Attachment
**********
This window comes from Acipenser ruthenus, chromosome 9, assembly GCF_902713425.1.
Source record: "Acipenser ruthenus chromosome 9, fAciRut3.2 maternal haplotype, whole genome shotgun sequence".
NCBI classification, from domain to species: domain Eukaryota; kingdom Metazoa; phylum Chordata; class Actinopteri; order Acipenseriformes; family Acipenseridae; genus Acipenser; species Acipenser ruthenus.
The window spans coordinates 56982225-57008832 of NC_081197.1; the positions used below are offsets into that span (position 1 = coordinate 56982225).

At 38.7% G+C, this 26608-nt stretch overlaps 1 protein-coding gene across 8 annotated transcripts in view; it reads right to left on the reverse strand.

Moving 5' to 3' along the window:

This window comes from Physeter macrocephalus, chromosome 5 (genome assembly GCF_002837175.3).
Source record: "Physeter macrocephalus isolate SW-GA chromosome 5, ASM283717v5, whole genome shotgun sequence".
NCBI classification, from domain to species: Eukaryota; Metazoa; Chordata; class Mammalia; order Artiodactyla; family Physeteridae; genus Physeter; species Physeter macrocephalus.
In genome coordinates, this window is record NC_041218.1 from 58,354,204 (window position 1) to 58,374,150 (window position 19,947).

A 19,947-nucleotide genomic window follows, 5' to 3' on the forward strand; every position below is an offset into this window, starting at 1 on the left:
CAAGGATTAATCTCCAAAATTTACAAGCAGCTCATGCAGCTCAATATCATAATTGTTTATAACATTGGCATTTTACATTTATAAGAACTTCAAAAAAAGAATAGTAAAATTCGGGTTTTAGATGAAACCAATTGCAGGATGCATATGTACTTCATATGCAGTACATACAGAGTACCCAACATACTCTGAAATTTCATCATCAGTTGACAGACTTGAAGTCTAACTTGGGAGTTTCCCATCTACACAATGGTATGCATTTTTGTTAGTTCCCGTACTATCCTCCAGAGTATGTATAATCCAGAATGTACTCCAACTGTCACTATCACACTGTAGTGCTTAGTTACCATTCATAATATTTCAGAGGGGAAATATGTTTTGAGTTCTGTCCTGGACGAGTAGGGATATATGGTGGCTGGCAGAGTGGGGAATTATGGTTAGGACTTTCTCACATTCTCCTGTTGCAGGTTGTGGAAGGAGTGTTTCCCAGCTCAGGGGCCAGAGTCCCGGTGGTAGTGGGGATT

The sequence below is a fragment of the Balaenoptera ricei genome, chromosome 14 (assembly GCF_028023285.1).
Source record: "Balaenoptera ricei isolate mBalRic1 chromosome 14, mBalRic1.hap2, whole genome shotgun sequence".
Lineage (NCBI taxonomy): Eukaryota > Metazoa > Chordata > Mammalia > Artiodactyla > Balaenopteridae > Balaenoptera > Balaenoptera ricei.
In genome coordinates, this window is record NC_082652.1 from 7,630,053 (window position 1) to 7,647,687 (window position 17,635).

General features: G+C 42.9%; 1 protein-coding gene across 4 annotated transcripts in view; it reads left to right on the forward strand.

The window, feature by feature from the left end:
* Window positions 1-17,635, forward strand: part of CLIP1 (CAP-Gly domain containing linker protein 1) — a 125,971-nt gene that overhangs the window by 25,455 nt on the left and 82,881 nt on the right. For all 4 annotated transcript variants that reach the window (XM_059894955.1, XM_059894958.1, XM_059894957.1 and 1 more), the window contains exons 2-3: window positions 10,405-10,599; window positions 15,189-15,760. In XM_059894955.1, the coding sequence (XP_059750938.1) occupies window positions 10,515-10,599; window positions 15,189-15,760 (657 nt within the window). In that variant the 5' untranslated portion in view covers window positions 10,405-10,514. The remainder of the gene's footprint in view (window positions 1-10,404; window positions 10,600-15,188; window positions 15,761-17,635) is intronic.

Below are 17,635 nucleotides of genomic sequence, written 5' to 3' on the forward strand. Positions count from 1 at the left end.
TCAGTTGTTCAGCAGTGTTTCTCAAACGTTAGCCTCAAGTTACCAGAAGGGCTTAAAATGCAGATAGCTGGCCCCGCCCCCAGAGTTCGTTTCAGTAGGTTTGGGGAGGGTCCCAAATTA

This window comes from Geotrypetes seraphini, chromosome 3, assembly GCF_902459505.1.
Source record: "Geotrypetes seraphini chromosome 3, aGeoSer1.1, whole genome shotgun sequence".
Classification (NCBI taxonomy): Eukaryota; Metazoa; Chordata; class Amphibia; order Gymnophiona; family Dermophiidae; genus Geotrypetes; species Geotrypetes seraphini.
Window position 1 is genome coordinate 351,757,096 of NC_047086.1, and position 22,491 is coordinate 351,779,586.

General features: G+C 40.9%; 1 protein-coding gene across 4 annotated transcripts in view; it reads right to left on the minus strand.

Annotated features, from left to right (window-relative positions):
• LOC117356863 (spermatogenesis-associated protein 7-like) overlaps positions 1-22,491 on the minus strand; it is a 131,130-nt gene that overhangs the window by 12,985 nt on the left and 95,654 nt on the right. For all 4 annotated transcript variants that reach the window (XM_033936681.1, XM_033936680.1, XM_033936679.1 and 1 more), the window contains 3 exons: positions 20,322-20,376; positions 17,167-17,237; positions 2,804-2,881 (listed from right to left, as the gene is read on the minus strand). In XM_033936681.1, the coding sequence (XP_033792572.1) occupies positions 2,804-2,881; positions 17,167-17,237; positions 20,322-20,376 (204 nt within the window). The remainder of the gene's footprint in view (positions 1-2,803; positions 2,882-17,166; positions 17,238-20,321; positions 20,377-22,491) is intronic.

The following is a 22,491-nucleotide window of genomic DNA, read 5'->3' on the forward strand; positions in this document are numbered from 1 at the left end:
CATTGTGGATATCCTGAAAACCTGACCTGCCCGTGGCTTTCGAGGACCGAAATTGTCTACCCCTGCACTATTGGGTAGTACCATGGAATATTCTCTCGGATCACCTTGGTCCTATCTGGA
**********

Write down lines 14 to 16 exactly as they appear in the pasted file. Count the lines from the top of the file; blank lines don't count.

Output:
Source record: "Balaenoptera ricei isolate mBalRic1 chromosome 14, mBalRic1.hap2, whole genome shotgun sequence".
Lineage (NCBI taxonomy): Eukaryota > Metazoa > Chordata > Mammalia > Artiodactyla > Balaenopteridae > Balaenoptera > Balaenoptera ricei.
In genome coordinates, this window is record NC_082652.1 from 7,630,053 (window position 1) to 7,647,687 (window position 17,635).